Researchers from Johns Hopkins University School of Medicine claim to have identified why some people’s blood platelets are more inclined to cluster faster as compared to others. This is said to be the largest review of the human genetic code until now. The experts observed a septet of overactive genes that were capable of controlling that bodily function.
Platelets help to fight infection and seal wounds and on the other hand they speed up cardiovascular diseases that cause fatal heart attacks or strokes. Researchers examined platelets stickiness in the blood sample collected from 5000 American men and women. They further compared this to some 2.5 million single possible changes in the human genetic code. This was done in order to observe which genes stood out across the entire group increased or slowed down platelets clustering. The participants enlisted for the research included both men and women with no previous chronic health problems.
“Our results give us a clear set of new molecular targets, the proteins produced from these genes, to develop tests that could help us identify people more at risk for blood clots and for whom certain blood-thinning drugs may work best or not. We can even look toward testing new treatments that may speed up how the body fights infection or recovers from wounds,” says co-senior research investigator and cardiologist Lewis Becker, M.D., a professor at the Johns Hopkins University School of Medicine.
Researchers observed that seven genes considerably affected the speed and duration of the platelets to cling together. They also revealed how many of them would bunch together. Becker revealed that among these, three genes were previously linked with platelets collection. Researcher’s grouped major pieces of the genetic puzzle that may help understand as to why some people’s blood is prone to clot as compared to others. This helped them comprehend as to how healing was promoted and succession of a disease was blocked.
Becker shares that this research was possible by merging information from two very old studies that included why healthy people suffer from heart disease. This data was collected from 2,800 white men and women who joined in the Massachusetts-based Framingham Heart research. They started collecting samples since 2003 from 2000 similar participants that included 800 blacks who joined in the Genetic research of Aspirin Responsiveness (GeneSTAR) at Johns Hopkins since 2002. This was led by Becker’s wife and research co-investigator Diane Becker, M.P.H., Sc.D., a professor at the both Hopkins’ School of Medicine and the University’s Bloomberg School of Public Health.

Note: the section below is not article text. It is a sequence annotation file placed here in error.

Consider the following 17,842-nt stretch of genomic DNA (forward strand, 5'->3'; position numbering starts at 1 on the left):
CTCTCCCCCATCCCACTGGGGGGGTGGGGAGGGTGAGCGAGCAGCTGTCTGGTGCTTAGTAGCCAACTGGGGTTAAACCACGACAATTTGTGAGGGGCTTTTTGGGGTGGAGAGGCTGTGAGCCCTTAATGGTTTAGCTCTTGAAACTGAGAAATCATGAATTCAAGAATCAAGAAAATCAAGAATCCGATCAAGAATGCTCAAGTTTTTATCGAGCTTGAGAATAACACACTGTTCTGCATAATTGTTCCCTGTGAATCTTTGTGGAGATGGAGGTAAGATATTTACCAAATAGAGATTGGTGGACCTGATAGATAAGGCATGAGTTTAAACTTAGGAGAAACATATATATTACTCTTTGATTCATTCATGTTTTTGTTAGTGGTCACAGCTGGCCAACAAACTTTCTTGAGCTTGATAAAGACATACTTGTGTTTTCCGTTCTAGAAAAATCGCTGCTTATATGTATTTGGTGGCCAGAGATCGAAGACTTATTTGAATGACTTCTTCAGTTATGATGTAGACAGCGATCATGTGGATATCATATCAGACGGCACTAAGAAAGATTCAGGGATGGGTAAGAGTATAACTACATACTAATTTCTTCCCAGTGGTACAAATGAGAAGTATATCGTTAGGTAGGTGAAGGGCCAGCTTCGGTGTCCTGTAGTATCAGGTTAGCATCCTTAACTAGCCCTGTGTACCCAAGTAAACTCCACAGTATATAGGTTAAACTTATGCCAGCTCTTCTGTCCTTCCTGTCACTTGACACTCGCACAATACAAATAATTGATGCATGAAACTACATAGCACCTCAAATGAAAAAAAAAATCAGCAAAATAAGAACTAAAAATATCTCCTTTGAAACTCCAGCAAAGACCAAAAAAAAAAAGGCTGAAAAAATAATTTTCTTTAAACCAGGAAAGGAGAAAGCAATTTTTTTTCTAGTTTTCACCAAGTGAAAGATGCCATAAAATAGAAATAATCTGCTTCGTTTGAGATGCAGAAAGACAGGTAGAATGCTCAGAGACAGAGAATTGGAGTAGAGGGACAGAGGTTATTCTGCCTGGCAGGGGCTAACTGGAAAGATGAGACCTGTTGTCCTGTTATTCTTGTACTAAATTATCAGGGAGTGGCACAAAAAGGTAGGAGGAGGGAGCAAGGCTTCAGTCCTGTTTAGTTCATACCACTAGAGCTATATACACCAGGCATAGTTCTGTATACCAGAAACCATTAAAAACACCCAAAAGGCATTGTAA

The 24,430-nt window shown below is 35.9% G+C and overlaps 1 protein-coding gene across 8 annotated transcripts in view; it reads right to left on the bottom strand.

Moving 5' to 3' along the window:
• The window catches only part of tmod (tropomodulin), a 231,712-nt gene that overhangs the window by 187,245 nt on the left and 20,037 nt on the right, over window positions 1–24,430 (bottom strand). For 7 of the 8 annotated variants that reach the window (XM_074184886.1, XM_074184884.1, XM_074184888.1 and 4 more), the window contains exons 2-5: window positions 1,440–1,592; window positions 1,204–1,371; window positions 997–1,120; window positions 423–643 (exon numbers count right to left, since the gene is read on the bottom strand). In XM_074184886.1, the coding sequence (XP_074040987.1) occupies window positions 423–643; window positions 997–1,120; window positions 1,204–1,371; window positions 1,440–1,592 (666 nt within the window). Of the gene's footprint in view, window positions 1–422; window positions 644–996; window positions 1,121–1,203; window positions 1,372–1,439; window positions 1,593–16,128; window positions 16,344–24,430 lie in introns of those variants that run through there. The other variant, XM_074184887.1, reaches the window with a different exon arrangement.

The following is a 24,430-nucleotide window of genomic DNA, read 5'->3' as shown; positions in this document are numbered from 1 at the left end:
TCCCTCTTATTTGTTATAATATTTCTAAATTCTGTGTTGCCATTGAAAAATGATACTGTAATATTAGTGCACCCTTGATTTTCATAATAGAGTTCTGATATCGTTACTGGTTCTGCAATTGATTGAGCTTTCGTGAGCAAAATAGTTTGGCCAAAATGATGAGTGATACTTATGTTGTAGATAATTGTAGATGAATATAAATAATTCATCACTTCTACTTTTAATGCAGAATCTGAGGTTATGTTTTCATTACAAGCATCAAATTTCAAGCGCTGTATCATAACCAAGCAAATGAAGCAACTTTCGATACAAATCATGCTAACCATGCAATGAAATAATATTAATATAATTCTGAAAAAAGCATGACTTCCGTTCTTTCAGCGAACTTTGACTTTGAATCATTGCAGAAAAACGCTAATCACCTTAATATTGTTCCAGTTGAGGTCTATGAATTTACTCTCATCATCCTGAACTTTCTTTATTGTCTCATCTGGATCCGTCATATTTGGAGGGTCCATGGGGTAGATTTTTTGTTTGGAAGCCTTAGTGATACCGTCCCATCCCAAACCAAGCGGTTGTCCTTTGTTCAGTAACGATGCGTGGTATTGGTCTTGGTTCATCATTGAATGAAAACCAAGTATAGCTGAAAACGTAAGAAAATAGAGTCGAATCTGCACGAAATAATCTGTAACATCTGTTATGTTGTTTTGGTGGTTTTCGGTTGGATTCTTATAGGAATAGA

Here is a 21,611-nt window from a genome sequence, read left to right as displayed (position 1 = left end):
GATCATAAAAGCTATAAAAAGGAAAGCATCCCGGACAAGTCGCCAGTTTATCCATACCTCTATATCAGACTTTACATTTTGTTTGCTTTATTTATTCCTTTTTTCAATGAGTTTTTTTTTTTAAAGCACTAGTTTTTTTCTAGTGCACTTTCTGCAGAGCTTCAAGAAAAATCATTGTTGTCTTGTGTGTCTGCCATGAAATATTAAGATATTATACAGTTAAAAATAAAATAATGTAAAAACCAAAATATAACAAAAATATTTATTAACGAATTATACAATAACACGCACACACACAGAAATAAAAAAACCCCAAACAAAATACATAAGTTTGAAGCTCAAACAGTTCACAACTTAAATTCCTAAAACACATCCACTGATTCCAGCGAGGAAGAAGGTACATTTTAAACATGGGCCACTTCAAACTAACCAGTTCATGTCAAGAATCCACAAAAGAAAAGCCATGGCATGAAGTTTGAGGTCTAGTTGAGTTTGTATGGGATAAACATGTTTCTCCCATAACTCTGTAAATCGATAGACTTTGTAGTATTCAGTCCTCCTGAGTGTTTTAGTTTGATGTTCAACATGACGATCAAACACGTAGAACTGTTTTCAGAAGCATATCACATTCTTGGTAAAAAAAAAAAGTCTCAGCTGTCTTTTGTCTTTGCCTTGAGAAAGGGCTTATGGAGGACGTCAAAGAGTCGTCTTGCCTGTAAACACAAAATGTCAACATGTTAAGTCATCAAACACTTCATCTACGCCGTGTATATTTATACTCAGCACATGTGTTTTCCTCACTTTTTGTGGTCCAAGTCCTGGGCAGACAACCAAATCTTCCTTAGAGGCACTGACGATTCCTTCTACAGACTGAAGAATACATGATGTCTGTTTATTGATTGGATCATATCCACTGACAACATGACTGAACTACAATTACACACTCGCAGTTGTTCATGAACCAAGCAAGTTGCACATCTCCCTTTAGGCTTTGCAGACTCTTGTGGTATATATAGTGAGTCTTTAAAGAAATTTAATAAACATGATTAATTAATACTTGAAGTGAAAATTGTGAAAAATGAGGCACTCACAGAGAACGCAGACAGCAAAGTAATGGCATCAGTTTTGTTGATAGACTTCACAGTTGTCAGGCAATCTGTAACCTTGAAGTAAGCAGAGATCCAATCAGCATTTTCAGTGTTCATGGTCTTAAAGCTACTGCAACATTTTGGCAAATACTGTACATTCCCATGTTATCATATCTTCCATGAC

Researchers examined platelet samples for their stickiness in reaction to adding various concentrations of three chemicals that are usually found in the blood. These included adenosine diphosphate, or ADP which is an energy molecule unconfined by platelets into the blood to allure and bundle with other platelets, epinephrine that is known to be a stress hormone attached to inflammation and vascular disease and collagen is known to be the most widespread protein in the human body.
Researchers correlated clumping results with outcomes from gene chip surveys of the human genome. This enabled them to arrange millions of different genetic alterations to identify which specific genes are more active than others. Researchers considered genetic analysis to be a massive undertaking and it took nearly two years to complete.
“Our combined study results really do set the path for personalizing a lot of treatments for cardiovascular disease to people based on their genetic make up and who is likely to benefit most or not at all from these treatments” quotes co-senior research investigator and cardiologist Lewis Becker, M.D.
The team’s next steps are to examine various platelet antagonists or blood thinning agents namely aspirin that is the most frequently used drug in heart and vascular diseases. This will be done to highlight which hereditary factors may separate people who are aspirin-resistant or not, and as to why the drug works for most but not all.
This article was reported in the issue of Nature Genetics online on June 7.